- Associated Press - Monday, February 2, 2015

LAFAYETTE, Ind. (AP) - En route to becoming the first in her family to graduate college, Daria Arthur now wishes she’d had a mentor to guide her along the way.

“My parents, neither one of them went to college, so I had no idea how to apply for college or fill out the FAFSA,” said Arthur, a 23-year-old Purdue University student. “I had to learn on my own.”

Knowing what it feels like to navigate new waters for the first time, Arthur decided to become a mentor for Big Brothers Big Sisters of Greater Lafayette. She wanted to help guide other African-American girls to success.

Under the helm of a new executive director, Chris Hannon, the nonprofit is seeking diverse mentors to shorten its long wait list of children, many of whom are minority.

“It’s not a new problem,” Hannon told the Journal & Courier (https://on.jconline.com/1CCYdo4 ). “It’s not a local problem, either. It’s a national issue. My goal is to grow the program. I see the improvement we are making in the community, and I’m driven to make it an even bigger one.”

Currently, the program has about 120 youths who have been matched with a mentor. However, 99 youths ages 6 to 18 are waiting to be matched. Of those, 52 are white, 10 are Hispanic, one is a member of the LGBT (lesbian, gay, bisexual or transgender) community, four are multi-racial and 32 are African-American.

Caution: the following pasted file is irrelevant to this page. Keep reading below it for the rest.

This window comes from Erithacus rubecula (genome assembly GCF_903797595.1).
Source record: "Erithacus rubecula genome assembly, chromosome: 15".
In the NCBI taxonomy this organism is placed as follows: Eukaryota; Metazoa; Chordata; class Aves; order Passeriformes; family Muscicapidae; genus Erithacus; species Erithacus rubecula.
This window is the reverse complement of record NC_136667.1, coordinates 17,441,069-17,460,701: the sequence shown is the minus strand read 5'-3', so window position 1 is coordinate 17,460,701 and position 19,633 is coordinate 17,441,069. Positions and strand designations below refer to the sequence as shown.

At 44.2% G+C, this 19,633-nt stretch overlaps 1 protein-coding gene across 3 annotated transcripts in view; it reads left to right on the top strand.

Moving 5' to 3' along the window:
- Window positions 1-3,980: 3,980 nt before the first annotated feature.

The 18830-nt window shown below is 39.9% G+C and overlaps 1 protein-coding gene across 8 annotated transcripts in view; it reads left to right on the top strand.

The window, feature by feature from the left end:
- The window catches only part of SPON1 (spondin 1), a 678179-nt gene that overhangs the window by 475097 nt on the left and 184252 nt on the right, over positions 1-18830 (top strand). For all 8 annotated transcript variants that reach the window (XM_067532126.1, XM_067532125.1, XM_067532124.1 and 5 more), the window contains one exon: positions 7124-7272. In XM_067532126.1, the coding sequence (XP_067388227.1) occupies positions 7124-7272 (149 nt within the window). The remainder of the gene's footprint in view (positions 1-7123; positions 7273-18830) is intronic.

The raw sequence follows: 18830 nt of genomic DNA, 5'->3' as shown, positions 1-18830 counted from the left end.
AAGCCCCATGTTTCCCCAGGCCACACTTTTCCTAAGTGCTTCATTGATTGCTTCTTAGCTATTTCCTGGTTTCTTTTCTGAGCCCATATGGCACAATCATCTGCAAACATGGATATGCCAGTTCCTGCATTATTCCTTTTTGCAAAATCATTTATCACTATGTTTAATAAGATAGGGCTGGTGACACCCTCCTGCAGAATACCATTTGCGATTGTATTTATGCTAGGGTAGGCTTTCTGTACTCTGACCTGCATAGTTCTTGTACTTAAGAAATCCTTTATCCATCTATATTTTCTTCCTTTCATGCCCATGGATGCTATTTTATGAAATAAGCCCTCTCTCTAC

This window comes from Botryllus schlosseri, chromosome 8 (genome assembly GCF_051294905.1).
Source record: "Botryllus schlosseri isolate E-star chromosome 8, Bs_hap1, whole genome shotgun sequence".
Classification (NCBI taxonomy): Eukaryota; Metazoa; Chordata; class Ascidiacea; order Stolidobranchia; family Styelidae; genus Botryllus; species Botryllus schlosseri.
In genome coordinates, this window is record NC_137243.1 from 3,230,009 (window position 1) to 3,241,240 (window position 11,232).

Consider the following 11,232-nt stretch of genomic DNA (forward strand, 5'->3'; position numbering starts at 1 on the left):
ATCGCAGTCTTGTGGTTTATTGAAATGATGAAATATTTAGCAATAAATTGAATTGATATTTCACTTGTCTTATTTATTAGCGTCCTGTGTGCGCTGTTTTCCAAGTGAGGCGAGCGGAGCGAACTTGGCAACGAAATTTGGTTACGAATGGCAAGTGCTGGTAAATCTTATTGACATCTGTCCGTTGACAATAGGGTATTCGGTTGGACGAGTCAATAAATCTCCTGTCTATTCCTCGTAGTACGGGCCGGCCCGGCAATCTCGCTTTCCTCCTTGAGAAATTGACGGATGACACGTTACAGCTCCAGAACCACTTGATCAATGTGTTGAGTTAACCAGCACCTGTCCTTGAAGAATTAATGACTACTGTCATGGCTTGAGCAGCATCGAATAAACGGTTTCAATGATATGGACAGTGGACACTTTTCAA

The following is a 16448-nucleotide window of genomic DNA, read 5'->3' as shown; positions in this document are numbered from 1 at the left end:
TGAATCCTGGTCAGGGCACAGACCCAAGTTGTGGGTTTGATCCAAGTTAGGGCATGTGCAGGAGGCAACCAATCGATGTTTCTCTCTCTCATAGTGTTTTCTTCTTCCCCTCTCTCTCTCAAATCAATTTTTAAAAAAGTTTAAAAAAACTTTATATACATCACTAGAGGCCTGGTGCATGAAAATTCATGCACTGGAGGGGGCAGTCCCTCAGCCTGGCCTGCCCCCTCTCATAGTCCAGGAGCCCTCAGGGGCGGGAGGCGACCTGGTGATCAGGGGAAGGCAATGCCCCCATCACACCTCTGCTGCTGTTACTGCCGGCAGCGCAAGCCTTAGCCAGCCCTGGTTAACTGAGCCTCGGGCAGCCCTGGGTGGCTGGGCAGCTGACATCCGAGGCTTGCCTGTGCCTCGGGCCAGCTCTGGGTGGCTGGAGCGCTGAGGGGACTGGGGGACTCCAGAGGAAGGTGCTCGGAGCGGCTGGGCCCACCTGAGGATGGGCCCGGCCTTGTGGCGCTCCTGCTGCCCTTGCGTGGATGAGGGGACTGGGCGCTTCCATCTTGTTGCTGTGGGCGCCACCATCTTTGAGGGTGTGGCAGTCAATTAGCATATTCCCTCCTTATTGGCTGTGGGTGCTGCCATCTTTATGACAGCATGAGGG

At 83 percent, the pool of mentors is overwhelmingly white.

“Some of the minority youth in this community want to see themselves reflected here, especially youth who have transitioned into this community and experience some form of culture shock,” Hannon said. “We think our program can help with that.”

Hannon said the African-American youths on the wait list are disproportionately male, which also reflects a need for male mentors. About 60 percent of the more than 120 volunteers mentors are female, he added.

Arthur’s “Little Sister,” Destiny Mabry, moved to Lafayette from Chicago about four years ago.

“It was a just a bad neighborhood,” said Mabry, a 14-year-old freshman at Oakland High School. “There was a lot of shooting. My cousin got shot. He was 19.”

Mabry wanted to join the mentorship program for a while. Eventually, she enrolled herself and her younger sister, Alicia Mabry.

“I don’t want to grow up and be bad,” she said. “Even though my mom is teaching me, I feel like it’s not enough.”

In the past, she’s had difficulty keeping good grades and her priorities straight, she said. “I couldn’t separate my academic and my social life,” she said.

Mabry sees Arthur as an older sister who can relate.

The two talk about dating, boys, school and college. They bake together, try new restaurants and go to Purdue men’s basketball games.

Arthur wants to be the advocate for Mabry that she wished she’d had as a young African-American female.

“I would’ve had more of a plan, a little more of a clear view of how I wanted to do things and where my head should’ve been,” Arthur said.

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Information from: Journal and Courier, https://www.jconline.com

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